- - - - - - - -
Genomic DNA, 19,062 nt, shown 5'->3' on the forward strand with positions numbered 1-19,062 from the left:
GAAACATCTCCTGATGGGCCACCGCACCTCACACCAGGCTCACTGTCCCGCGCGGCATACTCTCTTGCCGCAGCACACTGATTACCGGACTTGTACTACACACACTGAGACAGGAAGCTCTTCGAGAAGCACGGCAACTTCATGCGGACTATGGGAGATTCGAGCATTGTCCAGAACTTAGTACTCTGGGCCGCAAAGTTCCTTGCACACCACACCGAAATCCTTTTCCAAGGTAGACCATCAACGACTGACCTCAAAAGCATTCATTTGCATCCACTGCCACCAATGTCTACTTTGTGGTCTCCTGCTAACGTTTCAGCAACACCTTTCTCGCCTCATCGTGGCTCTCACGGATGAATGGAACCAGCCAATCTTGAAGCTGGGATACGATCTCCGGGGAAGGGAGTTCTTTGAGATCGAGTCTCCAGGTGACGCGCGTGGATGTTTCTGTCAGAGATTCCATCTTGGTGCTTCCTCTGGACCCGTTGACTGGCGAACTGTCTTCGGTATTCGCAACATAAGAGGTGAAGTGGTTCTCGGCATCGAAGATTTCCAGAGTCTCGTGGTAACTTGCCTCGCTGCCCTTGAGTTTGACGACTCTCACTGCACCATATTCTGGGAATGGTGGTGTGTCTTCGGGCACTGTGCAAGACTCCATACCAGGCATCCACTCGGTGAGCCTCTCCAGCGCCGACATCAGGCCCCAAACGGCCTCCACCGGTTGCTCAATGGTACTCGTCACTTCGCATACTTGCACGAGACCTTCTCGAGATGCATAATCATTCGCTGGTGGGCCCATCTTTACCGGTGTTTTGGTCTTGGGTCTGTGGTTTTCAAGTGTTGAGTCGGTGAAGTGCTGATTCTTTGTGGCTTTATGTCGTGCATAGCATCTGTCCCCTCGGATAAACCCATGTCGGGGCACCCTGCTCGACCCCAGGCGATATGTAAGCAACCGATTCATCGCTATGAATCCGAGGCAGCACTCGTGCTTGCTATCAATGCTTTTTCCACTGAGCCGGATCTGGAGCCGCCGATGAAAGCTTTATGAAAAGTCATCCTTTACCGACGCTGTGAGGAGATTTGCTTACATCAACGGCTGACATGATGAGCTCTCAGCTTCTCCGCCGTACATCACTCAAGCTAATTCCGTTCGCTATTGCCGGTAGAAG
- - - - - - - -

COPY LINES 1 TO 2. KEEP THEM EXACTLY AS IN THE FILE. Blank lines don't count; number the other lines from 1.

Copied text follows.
Genomic DNA, 19,062 nt, shown 5'->3' on the forward strand with positions numbered 1-19,062 from the left:
GAAACATCTCCTGATGGGCCACCGCACCTCACACCAGGCTCACTGTCCCGCGCGGCATACTCTCTTGCCGCAGCACACTGATTACCGGACTTGTACTACACACACTGAGACAGGAAGCTCTTCGAGAAGCACGGCAACTTCATGCGGACTATGGGAGATTCGAGCATTGTCCAGAACTTAGTACTCTGGGCCGCAAAGTTCCTTGCACACCACACCGAAATCCTTTTCCAAGGTAGACCATCAACGACTGACCTCAAAAGCATTCATTTGCATCCACTGCCACCAATGTCTACTTTGTGGTCTCCTGCTAACGTTTCAGCAACACCTTTCTCGCCTCATCGTGGCTCTCACGGATGAATGGAACCAGCCAATCTTGAAGCTGGGATACGATCTCCGGGGAAGGGAGTTCTTTGAGATCGAGTCTCCAGGTGACGCGCGTGGATGTTTCTGTCAGAGATTCCATCTTGGTGCTTCCTCTGGACCCGTTGACTGGCGAACTGTCTTCGGTATTCGCAACATAAGAGGTGAAGTGGTTCTCGGCATCGAAGATTTCCAGAGTCTCGTGGTAACTTGCCTCGCTGCCCTTGAGTTTGACGACTCTCACTGCACCATATTCTGGGAATGGTGGTGTGTCTTCGGGCACTGTGCAAGACTCCATACCAGGCATCCACTCGGTGAGCCTCTCCAGCGCCGACATCAGGCCCCAAACGGCCTCCACCGGTTGCTCAATGGTACTCGTCACTTCGCATACTTGCACGAGACCTTCTCGAGATGCATAATCATTCGCTGGTGGGCCCATCTTTACCGGTGTTTTGGTCTTGGGTCTGTGGTTTTCAAGTGTTGAGTCGGTGAAGTGCTGATTCTTTGTGGCTTTATGTCGTGCATAGCATCTGTCCCCTCGGATAAACCCATGTCGGGGCACCCTGCTCGACCCCAGGCGATATGTAAGCAACCGATTCATCGCTATGAATCCGAGGCAGCACTCGTGCTTGCTATCAATGCTTTTTCCACTGAGCCGGATCTGGAGCCGCCGATGAAAGCTTTATGAAAAGTCATCCTTTACCGACGCTGTGAGGAGATTTGCTTACATCAACGGCTGACATGATGAGCTCTCAGCTTCTCCGCCGTACATCACTCAAGCTAATTCCGTTCGCTATTGCCGGTAGAAG